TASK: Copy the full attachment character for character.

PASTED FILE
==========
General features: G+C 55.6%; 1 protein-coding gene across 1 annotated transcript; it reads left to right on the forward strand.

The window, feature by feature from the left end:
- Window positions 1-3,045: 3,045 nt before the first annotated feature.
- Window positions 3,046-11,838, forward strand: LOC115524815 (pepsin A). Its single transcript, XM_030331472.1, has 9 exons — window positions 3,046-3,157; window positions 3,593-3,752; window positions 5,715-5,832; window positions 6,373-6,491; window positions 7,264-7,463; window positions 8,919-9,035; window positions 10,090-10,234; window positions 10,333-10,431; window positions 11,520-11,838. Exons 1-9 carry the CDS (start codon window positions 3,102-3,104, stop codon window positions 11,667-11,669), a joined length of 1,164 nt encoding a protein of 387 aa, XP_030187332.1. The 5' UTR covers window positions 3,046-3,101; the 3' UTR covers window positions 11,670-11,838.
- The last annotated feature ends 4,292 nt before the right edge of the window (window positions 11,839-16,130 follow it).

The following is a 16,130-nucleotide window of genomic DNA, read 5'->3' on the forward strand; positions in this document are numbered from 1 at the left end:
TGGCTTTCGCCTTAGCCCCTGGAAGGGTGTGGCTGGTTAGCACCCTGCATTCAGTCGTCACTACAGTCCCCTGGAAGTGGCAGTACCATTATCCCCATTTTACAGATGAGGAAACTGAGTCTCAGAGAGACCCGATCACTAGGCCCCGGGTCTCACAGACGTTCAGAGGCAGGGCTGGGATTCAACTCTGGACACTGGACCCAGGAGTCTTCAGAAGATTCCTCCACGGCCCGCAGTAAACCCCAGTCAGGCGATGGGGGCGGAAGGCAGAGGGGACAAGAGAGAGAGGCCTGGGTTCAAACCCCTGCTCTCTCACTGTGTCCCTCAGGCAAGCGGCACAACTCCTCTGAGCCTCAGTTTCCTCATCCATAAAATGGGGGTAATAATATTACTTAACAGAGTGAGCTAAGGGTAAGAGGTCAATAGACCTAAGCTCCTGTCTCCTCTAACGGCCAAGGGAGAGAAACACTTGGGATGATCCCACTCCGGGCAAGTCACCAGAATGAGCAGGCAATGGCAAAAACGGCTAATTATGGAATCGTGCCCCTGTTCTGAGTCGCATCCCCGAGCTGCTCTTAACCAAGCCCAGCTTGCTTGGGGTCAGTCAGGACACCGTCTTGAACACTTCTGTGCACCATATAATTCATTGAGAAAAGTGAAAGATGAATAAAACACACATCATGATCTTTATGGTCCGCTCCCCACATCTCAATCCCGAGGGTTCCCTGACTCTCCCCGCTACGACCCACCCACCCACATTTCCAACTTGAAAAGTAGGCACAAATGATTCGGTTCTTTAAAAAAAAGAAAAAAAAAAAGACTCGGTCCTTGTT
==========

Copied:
General features: G+C 55.6%; 1 protein-coding gene across 1 annotated transcript; it reads left to right on the forward strand.

The window, feature by feature from the left end:
- Window positions 1-3,045: 3,045 nt before the first annotated feature.
- Window positions 3,046-11,838, forward strand: LOC115524815 (pepsin A). Its single transcript, XM_030331472.1, has 9 exons — window positions 3,046-3,157; window positions 3,593-3,752; window positions 5,715-5,832; window positions 6,373-6,491; window positions 7,264-7,463; window positions 8,919-9,035; window positions 10,090-10,234; window positions 10,333-10,431; window positions 11,520-11,838. Exons 1-9 carry the CDS (start codon window positions 3,102-3,104, stop codon window positions 11,667-11,669), a joined length of 1,164 nt encoding a protein of 387 aa, XP_030187332.1. The 5' UTR covers window positions 3,046-3,101; the 3' UTR covers window positions 11,670-11,838.
- The last annotated feature ends 4,292 nt before the right edge of the window (window positions 11,839-16,130 follow it).

The following is a 16,130-nucleotide window of genomic DNA, read 5'->3' on the forward strand; positions in this document are numbered from 1 at the left end:
TGGCTTTCGCCTTAGCCCCTGGAAGGGTGTGGCTGGTTAGCACCCTGCATTCAGTCGTCACTACAGTCCCCTGGAAGTGGCAGTACCATTATCCCCATTTTACAGATGAGGAAACTGAGTCTCAGAGAGACCCGATCACTAGGCCCCGGGTCTCACAGACGTTCAGAGGCAGGGCTGGGATTCAACTCTGGACACTGGACCCAGGAGTCTTCAGAAGATTCCTCCACGGCCCGCAGTAAACCCCAGTCAGGCGATGGGGGCGGAAGGCAGAGGGGACAAGAGAGAGAGGCCTGGGTTCAAACCCCTGCTCTCTCACTGTGTCCCTCAGGCAAGCGGCACAACTCCTCTGAGCCTCAGTTTCCTCATCCATAAAATGGGGGTAATAATATTACTTAACAGAGTGAGCTAAGGGTAAGAGGTCAATAGACCTAAGCTCCTGTCTCCTCTAACGGCCAAGGGAGAGAAACACTTGGGATGATCCCACTCCGGGCAAGTCACCAGAATGAGCAGGCAATGGCAAAAACGGCTAATTATGGAATCGTGCCCCTGTTCTGAGTCGCATCCCCGAGCTGCTCTTAACCAAGCCCAGCTTGCTTGGGGTCAGTCAGGACACCGTCTTGAACACTTCTGTGCACCATATAATTCATTGAGAAAAGTGAAAGATGAATAAAACACACATCATGATCTTTATGGTCCGCTCCCCACATCTCAATCCCGAGGGTTCCCTGACTCTCCCCGCTACGACCCACCCACCCACATTTCCAACTTGAAAAGTAGGCACAAATGATTCGGTTCTTTAAAAAAAAGAAAAAAAAAAAGACTCGGTCCTTGTT